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Life and Works
. . The Individual
. . Freedom & Dread
. . Subjective Truth
An entirely different kind of reaction against the severe rationalism of Hegel came from Danish philosopher Søren Kierkegaard. Although he wrote extensively, Kierkegaard employed the rhetorical device of irony so successfully that it is difficult to be sure what views he would have defended seriously. Approaching the work through some of his self-conscious reflections upon the task may prove helpful.
At first, one might be inclined to accept Kierkegaard's straightforward declaration that his entire career as an author is nothing more than an earnest desire to achieve worldly fame. But even this appears in a work he published pseudonymously! Perhaps his claim to be preaching Christianity to the Christians is closer to the mark. Opposing the staid, traditional complacency in which many people live out their lives is a worthwhile goal that calls for an unusual approach.
Kierkegaard's life and work exemplify the paradox that he saw at the heart of modern life.
Ever scornful of human pretensions, he deliberately chose the reverse deception of pretending to be less than he was.
Since serious work should stand on its own, without deriving any arbitrary force from the presumed authority of its creator, Kierkegaard wrote privately and published under a variety of pseudonyms while frequently making flighty public appearances in his native Copenhagen.
Perhaps this was a great project of personal ironic exhibitionism: how better to illustrate the uselessness of customary "social" life than by living it out to the fullest?
But why would anyone take such great pains in a deliberate effort to be out-of-step with his own world? For Kierkegaard, this was the only way to be sure of the truth, by eliminating every possible ulterior motive for what one says. The pseudonymous writer is notably freed from any temptation to tailor his message to popular opinion, since it is impossible for him to achieve any fame. This is what mattered to Kierkegaard.
With regard to everything that counts in human life, including especially matters of ethical and religious concern, Kierkegaard held that the crowd is always wrong.
Any appeal to the opinions of others is inherently false, since it involves an effort to avoid responsibility for the content and justification of my own convictions.
Genuine action must always arise from the Individual, without any prospect of support or agreement from others.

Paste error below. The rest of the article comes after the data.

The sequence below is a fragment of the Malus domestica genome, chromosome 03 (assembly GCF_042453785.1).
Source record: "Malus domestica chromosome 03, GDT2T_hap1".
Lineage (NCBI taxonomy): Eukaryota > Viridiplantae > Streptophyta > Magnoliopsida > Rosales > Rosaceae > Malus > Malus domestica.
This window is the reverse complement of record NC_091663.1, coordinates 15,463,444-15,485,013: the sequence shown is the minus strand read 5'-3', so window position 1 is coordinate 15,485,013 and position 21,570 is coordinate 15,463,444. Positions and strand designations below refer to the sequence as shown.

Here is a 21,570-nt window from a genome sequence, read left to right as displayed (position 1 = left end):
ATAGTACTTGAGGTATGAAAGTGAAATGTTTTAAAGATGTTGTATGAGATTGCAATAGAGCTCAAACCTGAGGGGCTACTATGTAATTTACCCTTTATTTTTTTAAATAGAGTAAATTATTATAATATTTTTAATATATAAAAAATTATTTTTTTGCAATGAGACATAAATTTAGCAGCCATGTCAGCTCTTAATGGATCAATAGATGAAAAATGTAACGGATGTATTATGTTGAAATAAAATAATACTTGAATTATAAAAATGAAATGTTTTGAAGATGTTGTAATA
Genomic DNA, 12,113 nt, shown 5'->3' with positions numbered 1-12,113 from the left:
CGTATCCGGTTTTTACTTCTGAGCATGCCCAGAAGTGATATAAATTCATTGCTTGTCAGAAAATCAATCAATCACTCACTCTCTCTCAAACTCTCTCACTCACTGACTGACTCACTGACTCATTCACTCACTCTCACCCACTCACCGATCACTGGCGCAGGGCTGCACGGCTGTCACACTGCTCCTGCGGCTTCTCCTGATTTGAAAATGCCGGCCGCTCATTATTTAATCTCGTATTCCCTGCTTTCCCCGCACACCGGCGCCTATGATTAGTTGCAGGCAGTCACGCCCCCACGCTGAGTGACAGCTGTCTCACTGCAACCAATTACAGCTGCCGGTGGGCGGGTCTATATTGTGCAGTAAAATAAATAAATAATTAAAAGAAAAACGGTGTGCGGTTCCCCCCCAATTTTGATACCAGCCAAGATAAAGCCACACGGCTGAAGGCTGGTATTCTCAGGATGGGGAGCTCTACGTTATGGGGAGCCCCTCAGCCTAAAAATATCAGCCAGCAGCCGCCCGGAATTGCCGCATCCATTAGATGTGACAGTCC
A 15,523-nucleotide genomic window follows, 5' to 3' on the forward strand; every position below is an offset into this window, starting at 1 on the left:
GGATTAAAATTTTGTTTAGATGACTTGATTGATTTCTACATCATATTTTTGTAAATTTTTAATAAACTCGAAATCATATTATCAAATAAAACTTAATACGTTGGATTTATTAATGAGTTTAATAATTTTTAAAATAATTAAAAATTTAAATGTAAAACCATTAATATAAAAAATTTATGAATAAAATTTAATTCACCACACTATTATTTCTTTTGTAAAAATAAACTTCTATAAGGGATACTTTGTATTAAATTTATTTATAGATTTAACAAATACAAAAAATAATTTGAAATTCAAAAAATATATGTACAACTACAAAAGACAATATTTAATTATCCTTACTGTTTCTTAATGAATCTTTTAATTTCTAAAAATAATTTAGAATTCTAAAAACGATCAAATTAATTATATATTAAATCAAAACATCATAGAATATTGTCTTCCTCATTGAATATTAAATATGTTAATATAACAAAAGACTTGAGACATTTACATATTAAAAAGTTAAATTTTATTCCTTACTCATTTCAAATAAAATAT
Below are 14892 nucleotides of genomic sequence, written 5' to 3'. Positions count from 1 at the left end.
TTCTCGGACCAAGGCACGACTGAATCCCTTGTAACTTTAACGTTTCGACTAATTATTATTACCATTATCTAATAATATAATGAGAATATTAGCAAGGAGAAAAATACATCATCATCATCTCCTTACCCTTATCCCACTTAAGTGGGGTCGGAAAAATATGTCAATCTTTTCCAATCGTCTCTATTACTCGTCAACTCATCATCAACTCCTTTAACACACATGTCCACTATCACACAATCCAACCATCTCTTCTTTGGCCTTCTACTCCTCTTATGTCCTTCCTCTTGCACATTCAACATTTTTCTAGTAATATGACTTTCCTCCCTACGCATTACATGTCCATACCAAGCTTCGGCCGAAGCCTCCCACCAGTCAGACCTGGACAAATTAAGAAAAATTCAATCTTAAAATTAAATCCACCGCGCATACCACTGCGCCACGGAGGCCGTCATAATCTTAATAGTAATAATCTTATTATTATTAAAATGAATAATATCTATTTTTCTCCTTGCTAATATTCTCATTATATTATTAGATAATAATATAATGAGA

Thus, on Kierkegaard's view, both self-denial and the self-realization to which it may lead require absolute and uncompromising independence from the group.
Social institutionsembodying "the system" of Hegelian idealismare invariably bad; only the solitary perception of self can be worthwhile.
Utter self-reliance, however, is a frightening prospect. Although we are strongly inclined to seek human freedom, Kierkegaard noted, contemplation of such a transcendence of all mental and bodily determinations tends only to produce grave anxiety in the individual person. Genuine innocence entails an inability to forsee all outcomes, which thereby renders one incapable of gaining control over one's own life.
Thus, in Begrebet Angest (The Concept of Dread) (1844), Kierkegaard examined the only appropriate emotional response to the condition of human freedom. Anxiety (Ger. Angst) is the dizziness produced in any reasonable being who stands at the brink of genuine freedom. Knowing that we can think and do as we will naturally inspires deep fear about what we shall think and do.
Even religious verities, Kierkegaard supposed, offer no lasting relief from the predicament.
Christianity (as Paul had pointed out) makes no sense; its genius lies not in any appeal to the dictates of reason but rather in its total reliance on faith.
But from our point of view, the content of an authoritative command is entirely irrelevant; all that matters is the claim that the command places upon our lives.
There can be no proof of the authority behind the command, since any such demonstration of its value would make it impossible for us to accept it as a matter of faith.
What is at stake here is Kierkegaard's theoretical distinction between objective and subjective truth, worked out in the Afsluttende Uvidenskabelig Efterskrift (Concluding Unscientific Postscript) (1846) to the Philosophical Fragments. Considered objectively, truth merely seeks attachment to the right object, correspondence with an independent reality. Considered subjectively, however, truth seeks achievement of the right attitude, an appropriate relation between object and knower. Thus, for example, although Christianity is objectively merely one of many available religions in the world, it subjectively demands our complete devotion.
For Kierkegaard, it is clearly subjective truth that counts in life. How we believe matters much more than what we believe, since the "passionate inwardness" of subjective adherence is the only way to deal with our anxiety. Passionate attachment to a palpable falsehood, Kierkegaard supposed, is preferable to detached conviction of the obvious truth. Mild acceptance of traditional, institutional religion is useless, since god's existence can only be appreciated on wholly subjective grounds.
At one level, this amounts to acceptance of something like the slogan, "It doesn't matter what you believe, so long as you're sincere."
But of course the Kierkegaardian standards for sincerity are very high.
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